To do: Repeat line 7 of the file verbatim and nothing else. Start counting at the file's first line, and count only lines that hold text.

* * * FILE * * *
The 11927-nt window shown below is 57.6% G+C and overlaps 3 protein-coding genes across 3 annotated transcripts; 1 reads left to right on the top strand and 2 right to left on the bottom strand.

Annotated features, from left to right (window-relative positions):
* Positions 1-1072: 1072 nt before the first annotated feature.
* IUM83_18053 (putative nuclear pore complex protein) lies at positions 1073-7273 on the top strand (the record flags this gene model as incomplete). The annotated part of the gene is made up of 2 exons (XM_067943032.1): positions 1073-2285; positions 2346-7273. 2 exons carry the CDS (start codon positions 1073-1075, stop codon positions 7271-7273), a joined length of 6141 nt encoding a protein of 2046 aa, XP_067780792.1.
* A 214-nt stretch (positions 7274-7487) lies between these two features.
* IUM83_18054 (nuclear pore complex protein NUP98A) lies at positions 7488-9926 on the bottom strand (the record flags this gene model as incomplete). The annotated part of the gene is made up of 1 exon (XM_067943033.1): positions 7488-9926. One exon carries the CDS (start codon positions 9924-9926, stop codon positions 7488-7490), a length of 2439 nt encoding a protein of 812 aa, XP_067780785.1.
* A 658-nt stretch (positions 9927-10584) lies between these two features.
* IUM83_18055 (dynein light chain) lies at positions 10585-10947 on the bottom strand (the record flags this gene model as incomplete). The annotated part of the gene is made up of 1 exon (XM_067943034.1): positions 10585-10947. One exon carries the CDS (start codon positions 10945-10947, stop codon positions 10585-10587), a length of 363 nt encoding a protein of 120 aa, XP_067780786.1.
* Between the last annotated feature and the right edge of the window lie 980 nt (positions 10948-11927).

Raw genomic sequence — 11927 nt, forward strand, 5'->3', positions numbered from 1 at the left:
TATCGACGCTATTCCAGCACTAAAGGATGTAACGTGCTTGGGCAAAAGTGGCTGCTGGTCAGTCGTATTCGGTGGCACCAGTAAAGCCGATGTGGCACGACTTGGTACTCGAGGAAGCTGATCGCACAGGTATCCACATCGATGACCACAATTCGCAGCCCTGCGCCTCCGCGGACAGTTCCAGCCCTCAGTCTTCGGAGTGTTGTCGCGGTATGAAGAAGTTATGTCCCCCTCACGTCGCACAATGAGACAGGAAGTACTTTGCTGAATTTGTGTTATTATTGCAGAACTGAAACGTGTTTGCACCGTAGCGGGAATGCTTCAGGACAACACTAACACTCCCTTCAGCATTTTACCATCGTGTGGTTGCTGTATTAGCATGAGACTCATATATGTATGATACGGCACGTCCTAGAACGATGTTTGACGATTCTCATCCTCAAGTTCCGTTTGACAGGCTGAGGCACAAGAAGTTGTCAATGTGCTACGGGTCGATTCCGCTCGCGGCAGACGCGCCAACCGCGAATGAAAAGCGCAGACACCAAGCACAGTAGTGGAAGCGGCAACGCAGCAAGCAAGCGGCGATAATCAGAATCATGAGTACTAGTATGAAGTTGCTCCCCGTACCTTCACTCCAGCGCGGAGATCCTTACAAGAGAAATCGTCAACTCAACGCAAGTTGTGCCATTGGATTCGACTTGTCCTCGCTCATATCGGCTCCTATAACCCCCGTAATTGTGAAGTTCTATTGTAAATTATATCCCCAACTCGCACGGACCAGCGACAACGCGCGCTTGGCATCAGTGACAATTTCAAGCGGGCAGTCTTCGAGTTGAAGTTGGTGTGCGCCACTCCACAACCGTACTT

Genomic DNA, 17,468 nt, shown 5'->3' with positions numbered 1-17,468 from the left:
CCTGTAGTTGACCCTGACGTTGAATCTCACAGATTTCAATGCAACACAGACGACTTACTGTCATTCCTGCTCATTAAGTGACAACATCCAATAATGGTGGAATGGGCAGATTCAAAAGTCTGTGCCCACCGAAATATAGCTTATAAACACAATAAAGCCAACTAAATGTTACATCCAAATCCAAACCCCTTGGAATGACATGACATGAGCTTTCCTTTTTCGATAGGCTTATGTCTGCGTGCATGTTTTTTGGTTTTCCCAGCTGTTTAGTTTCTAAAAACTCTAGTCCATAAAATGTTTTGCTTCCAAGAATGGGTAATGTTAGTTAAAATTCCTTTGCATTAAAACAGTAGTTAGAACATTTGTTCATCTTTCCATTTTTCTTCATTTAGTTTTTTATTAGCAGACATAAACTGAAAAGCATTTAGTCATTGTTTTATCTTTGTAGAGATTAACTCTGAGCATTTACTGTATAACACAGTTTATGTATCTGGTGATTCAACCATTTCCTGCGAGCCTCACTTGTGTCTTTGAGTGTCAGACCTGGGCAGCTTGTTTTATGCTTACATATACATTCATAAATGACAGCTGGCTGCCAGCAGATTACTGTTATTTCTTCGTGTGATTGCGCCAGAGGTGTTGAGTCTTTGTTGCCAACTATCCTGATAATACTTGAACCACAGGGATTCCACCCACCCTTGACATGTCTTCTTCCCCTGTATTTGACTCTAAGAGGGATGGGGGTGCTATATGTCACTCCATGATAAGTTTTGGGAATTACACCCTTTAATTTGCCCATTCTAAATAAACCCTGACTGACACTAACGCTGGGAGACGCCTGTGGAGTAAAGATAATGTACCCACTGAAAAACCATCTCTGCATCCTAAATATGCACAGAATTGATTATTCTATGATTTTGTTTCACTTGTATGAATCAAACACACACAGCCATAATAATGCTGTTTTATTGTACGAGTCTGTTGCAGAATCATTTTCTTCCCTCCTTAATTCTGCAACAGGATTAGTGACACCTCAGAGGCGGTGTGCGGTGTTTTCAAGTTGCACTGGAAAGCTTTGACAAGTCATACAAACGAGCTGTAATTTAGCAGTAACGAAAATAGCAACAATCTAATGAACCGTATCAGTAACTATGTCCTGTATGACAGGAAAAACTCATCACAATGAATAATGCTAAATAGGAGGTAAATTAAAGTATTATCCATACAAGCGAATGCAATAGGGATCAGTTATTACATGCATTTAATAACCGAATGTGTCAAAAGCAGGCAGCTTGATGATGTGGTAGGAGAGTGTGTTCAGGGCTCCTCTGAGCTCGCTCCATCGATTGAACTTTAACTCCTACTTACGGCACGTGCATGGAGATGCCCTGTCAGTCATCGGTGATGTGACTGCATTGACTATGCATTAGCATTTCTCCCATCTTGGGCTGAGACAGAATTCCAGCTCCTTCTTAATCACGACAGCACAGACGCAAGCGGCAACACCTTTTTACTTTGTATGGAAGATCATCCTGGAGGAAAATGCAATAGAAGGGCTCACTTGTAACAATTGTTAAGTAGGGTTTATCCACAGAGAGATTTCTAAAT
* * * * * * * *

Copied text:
* A 658-nt stretch (positions 9927-10584) lies between these two features.